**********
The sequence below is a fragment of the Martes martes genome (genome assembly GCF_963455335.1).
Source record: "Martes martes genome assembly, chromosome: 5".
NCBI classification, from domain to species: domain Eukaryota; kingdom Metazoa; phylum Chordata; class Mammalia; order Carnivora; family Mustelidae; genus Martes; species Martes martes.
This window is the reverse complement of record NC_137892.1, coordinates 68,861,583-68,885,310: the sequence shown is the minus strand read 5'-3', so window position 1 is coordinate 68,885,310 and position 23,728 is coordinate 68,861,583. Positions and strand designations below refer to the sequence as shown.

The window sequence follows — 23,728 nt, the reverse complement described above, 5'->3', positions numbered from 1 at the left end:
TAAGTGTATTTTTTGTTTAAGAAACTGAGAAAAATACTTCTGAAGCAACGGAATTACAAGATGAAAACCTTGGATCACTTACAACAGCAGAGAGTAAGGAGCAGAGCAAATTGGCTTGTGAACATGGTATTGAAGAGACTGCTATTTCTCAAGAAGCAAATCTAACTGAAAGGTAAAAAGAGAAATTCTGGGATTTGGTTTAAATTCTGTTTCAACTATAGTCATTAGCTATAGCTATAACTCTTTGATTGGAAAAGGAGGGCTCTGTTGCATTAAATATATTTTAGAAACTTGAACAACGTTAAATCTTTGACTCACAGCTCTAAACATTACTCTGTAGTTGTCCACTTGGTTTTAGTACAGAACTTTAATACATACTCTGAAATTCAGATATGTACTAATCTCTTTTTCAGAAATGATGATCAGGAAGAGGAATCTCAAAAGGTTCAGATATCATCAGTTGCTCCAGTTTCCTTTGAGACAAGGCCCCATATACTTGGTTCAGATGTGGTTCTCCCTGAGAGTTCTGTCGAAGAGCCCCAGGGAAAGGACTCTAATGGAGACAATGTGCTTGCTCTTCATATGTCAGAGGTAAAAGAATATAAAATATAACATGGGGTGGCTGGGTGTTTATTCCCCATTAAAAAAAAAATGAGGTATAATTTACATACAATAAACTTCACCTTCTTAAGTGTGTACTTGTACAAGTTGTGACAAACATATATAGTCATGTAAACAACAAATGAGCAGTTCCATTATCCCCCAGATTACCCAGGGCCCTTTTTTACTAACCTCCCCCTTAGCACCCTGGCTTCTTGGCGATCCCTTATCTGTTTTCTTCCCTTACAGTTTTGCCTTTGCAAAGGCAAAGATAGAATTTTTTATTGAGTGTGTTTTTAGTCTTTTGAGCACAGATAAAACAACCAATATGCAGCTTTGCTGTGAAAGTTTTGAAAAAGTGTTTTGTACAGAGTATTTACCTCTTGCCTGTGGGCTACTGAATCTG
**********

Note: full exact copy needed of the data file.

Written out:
The sequence below is a fragment of the Martes martes genome (genome assembly GCF_963455335.1).
Source record: "Martes martes genome assembly, chromosome: 5".
NCBI classification, from domain to species: domain Eukaryota; kingdom Metazoa; phylum Chordata; class Mammalia; order Carnivora; family Mustelidae; genus Martes; species Martes martes.
This window is the reverse complement of record NC_137892.1, coordinates 68,861,583-68,885,310: the sequence shown is the minus strand read 5'-3', so window position 1 is coordinate 68,885,310 and position 23,728 is coordinate 68,861,583. Positions and strand designations below refer to the sequence as shown.

The window sequence follows — 23,728 nt, the reverse complement described above, 5'->3', positions numbered from 1 at the left end:
TAAGTGTATTTTTTGTTTAAGAAACTGAGAAAAATACTTCTGAAGCAACGGAATTACAAGATGAAAACCTTGGATCACTTACAACAGCAGAGAGTAAGGAGCAGAGCAAATTGGCTTGTGAACATGGTATTGAAGAGACTGCTATTTCTCAAGAAGCAAATCTAACTGAAAGGTAAAAAGAGAAATTCTGGGATTTGGTTTAAATTCTGTTTCAACTATAGTCATTAGCTATAGCTATAACTCTTTGATTGGAAAAGGAGGGCTCTGTTGCATTAAATATATTTTAGAAACTTGAACAACGTTAAATCTTTGACTCACAGCTCTAAACATTACTCTGTAGTTGTCCACTTGGTTTTAGTACAGAACTTTAATACATACTCTGAAATTCAGATATGTACTAATCTCTTTTTCAGAAATGATGATCAGGAAGAGGAATCTCAAAAGGTTCAGATATCATCAGTTGCTCCAGTTTCCTTTGAGACAAGGCCCCATATACTTGGTTCAGATGTGGTTCTCCCTGAGAGTTCTGTCGAAGAGCCCCAGGGAAAGGACTCTAATGGAGACAATGTGCTTGCTCTTCATATGTCAGAGGTAAAAGAATATAAAATATAACATGGGGTGGCTGGGTGTTTATTCCCCATTAAAAAAAAAATGAGGTATAATTTACATACAATAAACTTCACCTTCTTAAGTGTGTACTTGTACAAGTTGTGACAAACATATATAGTCATGTAAACAACAAATGAGCAGTTCCATTATCCCCCAGATTACCCAGGGCCCTTTTTTACTAACCTCCCCCTTAGCACCCTGGCTTCTTGGCGATCCCTTATCTGTTTTCTTCCCTTACAGTTTTGCCTTTGCAAAGGCAAAGATAGAATTTTTTATTGAGTGTGTTTTTAGTCTTTTGAGCACAGATAAAACAACCAATATGCAGCTTTGCTGTGAAAGTTTTGAAAAAGTGTTTTGTACAGAGTATTTACCTCTTGCCTGTGGGCTACTGAATCTG